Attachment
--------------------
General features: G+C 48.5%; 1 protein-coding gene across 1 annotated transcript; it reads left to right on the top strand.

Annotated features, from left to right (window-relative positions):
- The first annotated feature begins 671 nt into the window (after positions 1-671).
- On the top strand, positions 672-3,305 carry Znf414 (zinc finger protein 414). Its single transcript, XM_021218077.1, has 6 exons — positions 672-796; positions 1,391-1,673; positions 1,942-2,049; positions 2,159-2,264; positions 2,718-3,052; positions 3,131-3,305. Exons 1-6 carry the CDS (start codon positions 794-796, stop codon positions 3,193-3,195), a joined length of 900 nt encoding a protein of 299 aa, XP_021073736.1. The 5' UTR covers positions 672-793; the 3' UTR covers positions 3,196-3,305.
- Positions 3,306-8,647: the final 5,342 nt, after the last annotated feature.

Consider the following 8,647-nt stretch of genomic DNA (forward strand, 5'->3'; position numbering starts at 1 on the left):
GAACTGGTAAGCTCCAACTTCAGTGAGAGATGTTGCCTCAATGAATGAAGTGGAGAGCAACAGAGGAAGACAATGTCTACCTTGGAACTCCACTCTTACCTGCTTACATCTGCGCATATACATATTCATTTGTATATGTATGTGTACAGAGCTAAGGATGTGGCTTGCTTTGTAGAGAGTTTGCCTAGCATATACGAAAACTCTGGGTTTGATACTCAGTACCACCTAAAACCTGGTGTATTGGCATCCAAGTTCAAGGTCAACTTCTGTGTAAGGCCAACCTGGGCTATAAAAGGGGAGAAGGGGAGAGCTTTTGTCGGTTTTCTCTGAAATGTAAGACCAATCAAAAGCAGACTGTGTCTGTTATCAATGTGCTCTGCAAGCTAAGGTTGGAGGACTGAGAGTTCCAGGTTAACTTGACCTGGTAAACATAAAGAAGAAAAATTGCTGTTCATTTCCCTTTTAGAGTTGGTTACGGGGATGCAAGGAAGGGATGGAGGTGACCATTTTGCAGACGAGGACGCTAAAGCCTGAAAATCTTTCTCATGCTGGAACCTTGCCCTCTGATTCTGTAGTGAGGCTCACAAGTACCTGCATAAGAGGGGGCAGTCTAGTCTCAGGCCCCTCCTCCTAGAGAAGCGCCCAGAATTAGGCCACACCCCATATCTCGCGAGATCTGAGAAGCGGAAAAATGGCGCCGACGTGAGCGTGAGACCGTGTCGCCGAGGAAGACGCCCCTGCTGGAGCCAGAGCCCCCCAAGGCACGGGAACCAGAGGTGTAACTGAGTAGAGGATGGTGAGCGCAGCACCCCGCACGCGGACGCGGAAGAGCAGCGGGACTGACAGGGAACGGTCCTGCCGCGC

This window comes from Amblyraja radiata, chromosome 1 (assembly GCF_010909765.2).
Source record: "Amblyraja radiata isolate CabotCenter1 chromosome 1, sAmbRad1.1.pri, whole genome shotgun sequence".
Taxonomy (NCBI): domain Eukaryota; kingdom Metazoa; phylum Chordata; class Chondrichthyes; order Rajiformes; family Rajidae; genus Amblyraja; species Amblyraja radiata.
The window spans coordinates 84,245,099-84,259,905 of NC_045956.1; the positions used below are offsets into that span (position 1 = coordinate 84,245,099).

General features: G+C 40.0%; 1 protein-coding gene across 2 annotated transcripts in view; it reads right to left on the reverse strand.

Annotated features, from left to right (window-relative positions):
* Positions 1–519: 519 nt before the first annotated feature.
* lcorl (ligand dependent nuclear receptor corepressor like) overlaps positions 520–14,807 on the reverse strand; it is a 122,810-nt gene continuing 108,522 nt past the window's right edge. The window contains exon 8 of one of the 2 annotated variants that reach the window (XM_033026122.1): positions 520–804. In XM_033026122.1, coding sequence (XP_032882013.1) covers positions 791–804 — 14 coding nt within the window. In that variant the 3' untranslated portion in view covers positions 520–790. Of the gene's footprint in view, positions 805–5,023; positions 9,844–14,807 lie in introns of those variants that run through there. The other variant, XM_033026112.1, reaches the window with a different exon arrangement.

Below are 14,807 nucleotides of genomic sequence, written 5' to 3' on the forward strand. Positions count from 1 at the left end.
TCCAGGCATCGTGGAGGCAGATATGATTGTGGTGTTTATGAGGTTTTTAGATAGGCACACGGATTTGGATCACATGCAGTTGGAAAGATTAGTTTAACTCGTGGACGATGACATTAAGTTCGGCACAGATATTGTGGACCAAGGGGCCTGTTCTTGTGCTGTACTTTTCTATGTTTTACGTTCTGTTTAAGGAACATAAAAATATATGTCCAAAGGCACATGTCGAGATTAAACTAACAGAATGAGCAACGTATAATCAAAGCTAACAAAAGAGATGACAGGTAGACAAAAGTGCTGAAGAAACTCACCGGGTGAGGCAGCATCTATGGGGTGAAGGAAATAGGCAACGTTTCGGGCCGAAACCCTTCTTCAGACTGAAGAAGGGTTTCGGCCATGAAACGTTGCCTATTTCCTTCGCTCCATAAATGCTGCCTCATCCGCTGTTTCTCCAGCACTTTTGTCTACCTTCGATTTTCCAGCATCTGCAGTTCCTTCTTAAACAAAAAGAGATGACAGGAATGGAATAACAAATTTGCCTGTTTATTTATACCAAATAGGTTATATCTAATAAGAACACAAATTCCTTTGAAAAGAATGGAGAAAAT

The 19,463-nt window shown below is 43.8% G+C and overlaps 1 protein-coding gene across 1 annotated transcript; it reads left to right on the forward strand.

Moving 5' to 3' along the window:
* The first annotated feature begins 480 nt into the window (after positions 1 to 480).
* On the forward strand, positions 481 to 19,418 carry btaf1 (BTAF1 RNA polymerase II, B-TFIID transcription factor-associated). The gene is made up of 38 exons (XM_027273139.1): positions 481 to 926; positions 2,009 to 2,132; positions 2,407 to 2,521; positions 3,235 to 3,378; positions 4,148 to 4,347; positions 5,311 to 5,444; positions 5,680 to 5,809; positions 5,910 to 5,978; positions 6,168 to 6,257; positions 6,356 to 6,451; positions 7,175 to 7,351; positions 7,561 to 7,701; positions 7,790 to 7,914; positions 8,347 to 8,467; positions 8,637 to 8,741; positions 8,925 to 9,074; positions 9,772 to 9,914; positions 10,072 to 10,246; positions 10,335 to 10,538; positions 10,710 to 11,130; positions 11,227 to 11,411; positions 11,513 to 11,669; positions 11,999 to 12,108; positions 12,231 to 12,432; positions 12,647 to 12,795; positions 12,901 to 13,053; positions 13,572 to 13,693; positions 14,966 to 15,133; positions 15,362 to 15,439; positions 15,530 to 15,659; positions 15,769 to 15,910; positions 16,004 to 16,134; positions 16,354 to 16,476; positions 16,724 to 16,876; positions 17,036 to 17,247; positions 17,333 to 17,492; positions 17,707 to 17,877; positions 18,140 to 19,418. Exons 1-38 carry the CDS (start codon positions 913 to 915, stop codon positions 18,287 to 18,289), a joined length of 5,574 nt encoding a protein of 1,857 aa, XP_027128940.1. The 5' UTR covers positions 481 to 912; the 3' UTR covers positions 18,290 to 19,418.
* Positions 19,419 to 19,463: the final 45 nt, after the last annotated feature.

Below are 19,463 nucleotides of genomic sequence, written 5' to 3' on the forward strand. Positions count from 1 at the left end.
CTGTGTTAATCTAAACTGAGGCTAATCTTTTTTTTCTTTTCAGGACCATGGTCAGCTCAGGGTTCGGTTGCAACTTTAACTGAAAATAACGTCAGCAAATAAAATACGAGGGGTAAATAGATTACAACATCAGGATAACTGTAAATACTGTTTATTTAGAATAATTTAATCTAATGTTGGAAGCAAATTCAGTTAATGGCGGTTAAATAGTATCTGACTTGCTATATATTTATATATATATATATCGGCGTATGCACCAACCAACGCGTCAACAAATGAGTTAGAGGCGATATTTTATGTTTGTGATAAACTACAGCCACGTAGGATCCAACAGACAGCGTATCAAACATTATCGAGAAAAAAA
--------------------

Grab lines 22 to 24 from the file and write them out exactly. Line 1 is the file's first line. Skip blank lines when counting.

* Positions 19,419 to 19,463: the final 45 nt, after the last annotated feature.

Below are 19,463 nucleotides of genomic sequence, written 5' to 3' on the forward strand. Positions count from 1 at the left end.
CTGTGTTAATCTAAACTGAGGCTAATCTTTTTTTTCTTTTCAGGACCATGGTCAGCTCAGGGTTCGGTTGCAACTTTAACTGAAAATAACGTCAGCAAATAAAATACGAGGGGTAAATAGATTACAACATCAGGATAACTGTAAATACTGTTTATTTAGAATAATTTAATCTAATGTTGGAAGCAAATTCAGTTAATGGCGGTTAAATAGTATCTGACTTGCTATATATTTATATATATATATATCGGCGTATGCACCAACCAACGCGTCAACAAATGAGTTAGAGGCGATATTTTATGTTTGTGATAAACTACAGCCACGTAGGATCCAACAGACAGCGTATCAAACATTATCGAGAAAAAAA